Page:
Welcome to The Briercliffe Society Forum

The forum is free to join and you do not need to be a member of the society. You will receive an email to activate your account before you will be able to log in. Please check spam filters and junk mail folders for this email.
It is currently Tue Nov 21, 2017 11:59 pm

All times are UTC [ DST ]




Post new topic Reply to topic  [ 17 posts ]  Go to page 1, 2  Next
Author Message
PostPosted: Thu May 24, 2012 1:10 pm 
Spider Lady
User avatar

Joined: Thu Mar 01, 2007 9:23 pm
Posts: 8053
Location: Staffordshire
Burnley Express

Saturday 31 October 1885

The Sagars of Catlow

On the brow of a deep glen, overhung with shady woods, stands the homely and unpretending homestead of "Catlow Hall." An inscription over the kitchen door reads as follows:- "William Sagar and Margaret his wife, 1666." The Margaret here mentioned was the daughter of John Brierclive, who built the old house at "Burwains," and tradition says the Sagars or Segars came over from Flanders during the reign of Edward III, and were among the first to commence the manufacturing of cloth in this locality. The origin of the patronymic is evidently Norman, as Segar is a common name at present in French Flanders, and also in Normandy. The manufacturing and delaing in cloth has been carried on by this family up to a recent period. The solitary fulling mill that existed here up to the close of the last century has disappeared. It stood on the north bank of the stream in "Catlow Bottoms," a few yards below the weir, close to the ford leading from Catlow to Story Raikes. It was used as a cottage up to about twenty years ago. From an inquisition, post mortem, temp. Henry VIII., John Sagar held lands in Brierclive and Great Marsden. The John Sagar here mentioned was the grandfather of William Sagar, who built Catlow Hall in 1666. He was remarkably fond of the chase, and rode hard after the hounds, and was a boon companion to Cunliffe of Wycollar. From an examination of the "Burwains' papers," kindly placed at my disposal by Mrs. Robertshawe, the venerable owner of the Burwain's estate, I find a deed of settlement entered into between Robert Hammond, gent., and William Sagar, of Catlow, whereby the said Robert Hammond bequeaths certain lands in Great Marsdeane as a marriage dowry to his daughter Mary. This gift subsequently proved a source of litigation in the Duchy Court at Lancaster, in which Gyles Hammond was plaintiff and William Sagar defendant, and which ultimately resulted in favour of the plaintiff, an order from the court, signed by Sir Thomas Howard, Kngt., peremtorily ordering the said William Sagar to pay forthwith the sum of £100 into the court. Gyles Hammond was constable of Great Marsden in 1641, and was a descendant of the Hammonds of Crawshaw Hall. William Sagar, of Southfield, a collateral branch of the Sagars of Catlow (Carr's annals of Colne), was born in the year 1751, and was the son of a cloth merchant who, by industry and prudence, had amassed a considerable fortune. He passed his boyhood in a careless, though respectable, mode of life. His father was extravagantly fond of the pleasures of the chase (this seemed to be hereditary in the family), and when his son grew up his most earnest desire was to see him first in the field. For a time, with an ardour hardly to be surpassed, the two hunted all day, and then, to redeem lost time, worked hard all night. The father joined the Wesleyan Methodists, and when he died in 1806, the new religion lost a friend whom it was almost impossible to replace. When the Wesleyan Chapel at Colne was built, in the year, 1824, we find among the list of subscribers the names of Richard Sagar, of Southfield £105; William Sagar, do., 3105; and Lister Sagar, of the same place, £50; and Mrs. Sagar Catlow £21. On Easter Monday, 1655, a bull baiting was held at Gisburn, which attracted a great number of the local gentry. The bull, infuriated and lashed into rage by its tormentors, broke loose, and dashing among the bystanders scattered both men and dogs right and left, and several persons were dangerously wounded, among whom were Richard Towneley, Esq., who afterwards died from his wounds; and William Sagar, of Catlow, received several internal injuries, the effects of which he carried to his grave. The descendants of this old Lancashire family no longer dwell in the paternal home at Catlow, although it still remains in their possession, but, following the example of great numbers of our rural population, have migrated to "the busy haunts of men," occupying respectable social positions in Burnley and neighbourhood, not altogether forgetting, I hope, the home of their ancestors, whose walls have braved the force of many a wintry storm under the shade of Old Boldsworth.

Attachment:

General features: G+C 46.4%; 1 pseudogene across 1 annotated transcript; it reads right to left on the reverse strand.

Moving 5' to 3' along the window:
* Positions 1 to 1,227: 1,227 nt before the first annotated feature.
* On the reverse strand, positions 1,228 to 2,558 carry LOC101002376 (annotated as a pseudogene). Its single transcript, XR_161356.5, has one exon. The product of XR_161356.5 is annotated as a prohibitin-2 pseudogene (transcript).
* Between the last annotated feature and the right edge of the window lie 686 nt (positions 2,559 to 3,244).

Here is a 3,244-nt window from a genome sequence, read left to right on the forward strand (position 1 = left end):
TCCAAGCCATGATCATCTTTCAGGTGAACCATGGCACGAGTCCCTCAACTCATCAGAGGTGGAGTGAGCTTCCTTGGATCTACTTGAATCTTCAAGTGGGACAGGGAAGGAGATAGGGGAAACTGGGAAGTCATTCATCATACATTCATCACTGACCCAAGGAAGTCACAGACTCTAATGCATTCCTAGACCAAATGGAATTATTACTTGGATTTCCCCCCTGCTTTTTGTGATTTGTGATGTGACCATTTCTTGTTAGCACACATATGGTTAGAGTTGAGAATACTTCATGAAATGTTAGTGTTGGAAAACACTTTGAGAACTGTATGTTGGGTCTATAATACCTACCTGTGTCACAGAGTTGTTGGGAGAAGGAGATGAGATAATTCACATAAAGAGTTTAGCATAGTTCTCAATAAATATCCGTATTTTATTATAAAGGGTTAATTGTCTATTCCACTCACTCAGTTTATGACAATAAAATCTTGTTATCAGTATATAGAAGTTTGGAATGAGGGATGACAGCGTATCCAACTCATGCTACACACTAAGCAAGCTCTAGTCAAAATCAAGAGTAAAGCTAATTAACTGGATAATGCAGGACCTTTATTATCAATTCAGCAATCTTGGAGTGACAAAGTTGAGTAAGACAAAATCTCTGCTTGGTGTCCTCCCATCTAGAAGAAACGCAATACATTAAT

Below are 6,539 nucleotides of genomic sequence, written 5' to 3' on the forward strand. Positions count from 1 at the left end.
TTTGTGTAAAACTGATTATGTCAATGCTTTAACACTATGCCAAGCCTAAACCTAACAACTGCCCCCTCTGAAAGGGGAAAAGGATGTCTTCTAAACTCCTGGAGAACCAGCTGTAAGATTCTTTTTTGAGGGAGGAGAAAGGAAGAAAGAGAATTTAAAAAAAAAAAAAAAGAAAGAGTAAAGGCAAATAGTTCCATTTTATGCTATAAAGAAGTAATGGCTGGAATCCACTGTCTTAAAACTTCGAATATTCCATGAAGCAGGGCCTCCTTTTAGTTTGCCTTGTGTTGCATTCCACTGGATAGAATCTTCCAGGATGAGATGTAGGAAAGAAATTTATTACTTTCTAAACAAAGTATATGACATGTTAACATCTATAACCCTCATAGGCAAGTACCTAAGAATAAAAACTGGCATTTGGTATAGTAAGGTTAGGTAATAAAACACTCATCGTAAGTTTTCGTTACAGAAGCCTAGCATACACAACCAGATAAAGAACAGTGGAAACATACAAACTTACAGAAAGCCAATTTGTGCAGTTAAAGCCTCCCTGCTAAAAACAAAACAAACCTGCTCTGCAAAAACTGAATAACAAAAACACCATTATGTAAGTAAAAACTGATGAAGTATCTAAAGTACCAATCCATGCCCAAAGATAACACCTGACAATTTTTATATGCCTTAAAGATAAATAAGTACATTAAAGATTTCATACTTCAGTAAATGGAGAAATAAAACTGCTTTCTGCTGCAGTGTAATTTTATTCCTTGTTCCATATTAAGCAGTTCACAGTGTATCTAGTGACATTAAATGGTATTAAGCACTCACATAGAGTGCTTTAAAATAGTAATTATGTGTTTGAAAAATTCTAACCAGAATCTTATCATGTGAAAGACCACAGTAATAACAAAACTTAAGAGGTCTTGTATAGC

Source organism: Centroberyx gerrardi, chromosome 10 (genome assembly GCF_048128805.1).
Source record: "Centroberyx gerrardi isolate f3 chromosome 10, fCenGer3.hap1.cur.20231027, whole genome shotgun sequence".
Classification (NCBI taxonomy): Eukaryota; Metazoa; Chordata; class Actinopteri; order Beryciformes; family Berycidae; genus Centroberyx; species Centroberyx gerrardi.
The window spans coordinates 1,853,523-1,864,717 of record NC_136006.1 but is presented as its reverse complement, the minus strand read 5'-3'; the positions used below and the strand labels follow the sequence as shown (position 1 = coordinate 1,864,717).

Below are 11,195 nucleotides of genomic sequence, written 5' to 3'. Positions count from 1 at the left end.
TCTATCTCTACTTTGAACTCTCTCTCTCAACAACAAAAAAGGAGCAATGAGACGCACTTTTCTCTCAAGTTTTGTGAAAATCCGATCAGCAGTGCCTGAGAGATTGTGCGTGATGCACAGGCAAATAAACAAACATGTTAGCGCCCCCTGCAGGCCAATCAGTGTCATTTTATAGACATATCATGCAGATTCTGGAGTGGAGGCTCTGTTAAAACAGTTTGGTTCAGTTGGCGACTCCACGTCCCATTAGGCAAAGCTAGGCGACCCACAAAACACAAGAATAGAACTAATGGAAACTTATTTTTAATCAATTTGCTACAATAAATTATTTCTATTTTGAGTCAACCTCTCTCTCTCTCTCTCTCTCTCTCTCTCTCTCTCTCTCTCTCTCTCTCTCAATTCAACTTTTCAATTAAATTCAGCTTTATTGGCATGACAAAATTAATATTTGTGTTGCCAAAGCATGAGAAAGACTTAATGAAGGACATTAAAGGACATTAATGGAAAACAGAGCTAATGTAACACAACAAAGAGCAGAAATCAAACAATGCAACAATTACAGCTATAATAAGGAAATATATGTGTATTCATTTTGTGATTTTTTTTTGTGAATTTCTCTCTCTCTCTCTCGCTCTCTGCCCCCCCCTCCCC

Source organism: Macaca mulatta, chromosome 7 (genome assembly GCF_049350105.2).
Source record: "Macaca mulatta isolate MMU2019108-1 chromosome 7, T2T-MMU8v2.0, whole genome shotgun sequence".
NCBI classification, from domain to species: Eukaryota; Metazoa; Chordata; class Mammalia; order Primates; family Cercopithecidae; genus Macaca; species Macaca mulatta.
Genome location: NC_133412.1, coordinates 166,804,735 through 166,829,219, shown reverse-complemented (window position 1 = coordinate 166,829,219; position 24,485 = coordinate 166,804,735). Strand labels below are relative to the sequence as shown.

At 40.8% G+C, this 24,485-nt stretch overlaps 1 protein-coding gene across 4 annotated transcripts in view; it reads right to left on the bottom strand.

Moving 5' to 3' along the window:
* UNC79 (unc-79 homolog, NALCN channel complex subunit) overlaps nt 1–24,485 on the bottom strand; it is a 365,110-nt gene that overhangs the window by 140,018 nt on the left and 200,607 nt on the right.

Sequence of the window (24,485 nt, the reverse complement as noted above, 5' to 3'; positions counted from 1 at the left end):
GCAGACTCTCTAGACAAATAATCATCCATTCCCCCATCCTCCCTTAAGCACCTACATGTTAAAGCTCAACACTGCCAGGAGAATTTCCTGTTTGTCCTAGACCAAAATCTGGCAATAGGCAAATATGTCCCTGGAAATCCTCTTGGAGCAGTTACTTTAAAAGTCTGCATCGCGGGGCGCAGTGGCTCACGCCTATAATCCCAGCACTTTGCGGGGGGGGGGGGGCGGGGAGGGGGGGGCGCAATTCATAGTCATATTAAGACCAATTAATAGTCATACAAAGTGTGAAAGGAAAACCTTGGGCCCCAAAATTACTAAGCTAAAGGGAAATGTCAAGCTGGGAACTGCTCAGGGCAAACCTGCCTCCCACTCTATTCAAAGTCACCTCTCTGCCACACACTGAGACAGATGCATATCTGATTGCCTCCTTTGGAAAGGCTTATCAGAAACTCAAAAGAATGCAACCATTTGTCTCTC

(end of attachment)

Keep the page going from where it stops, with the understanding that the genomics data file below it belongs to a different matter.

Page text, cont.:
Tattersall Wilkinson.

_________________
Mel

Searching for lost relatives? Win the Lottery!


Top
 Profile  
Reply with quote  
PostPosted: Thu May 24, 2012 4:46 pm 
Computer Whizz
User avatar

Joined: Fri Mar 02, 2007 9:28 am
Posts: 3882
Location: Near Chorley
Interesting Mel, thanks.

_________________
Gloria

I'd be dangerous with a brain.


Top
 Profile  
Reply with quote  
PostPosted: Sat Jul 28, 2012 7:14 pm 

Joined: Thu Feb 09, 2012 9:19 pm
Posts: 13
Thats great news. I actually own the area in question from the ford right down to Pighole Mill half mile down river. Last year while fencing near to the bridge in the said area, I came across a line of walling that I couldnt breach with my posts buried about a foot down which lay a few feet back from the bridge. Next to this going parallel with Southfield lane were the remains of an old walled track leading towards Catlow Hall. I might well have to ask John Clayton down for further investigation.


Top
 Profile  
Reply with quote  
PostPosted: Mon Jul 30, 2012 10:16 am 
Spider Lady
User avatar

Joined: Thu Mar 01, 2007 9:23 pm
Posts: 8053
Location: Staffordshire
Sounds interesting!! Let us know what John thinks

_________________
Mel

Searching for lost relatives? Win the Lottery!


Top
 Profile  
Reply with quote  
PostPosted: Mon Jul 30, 2012 11:50 am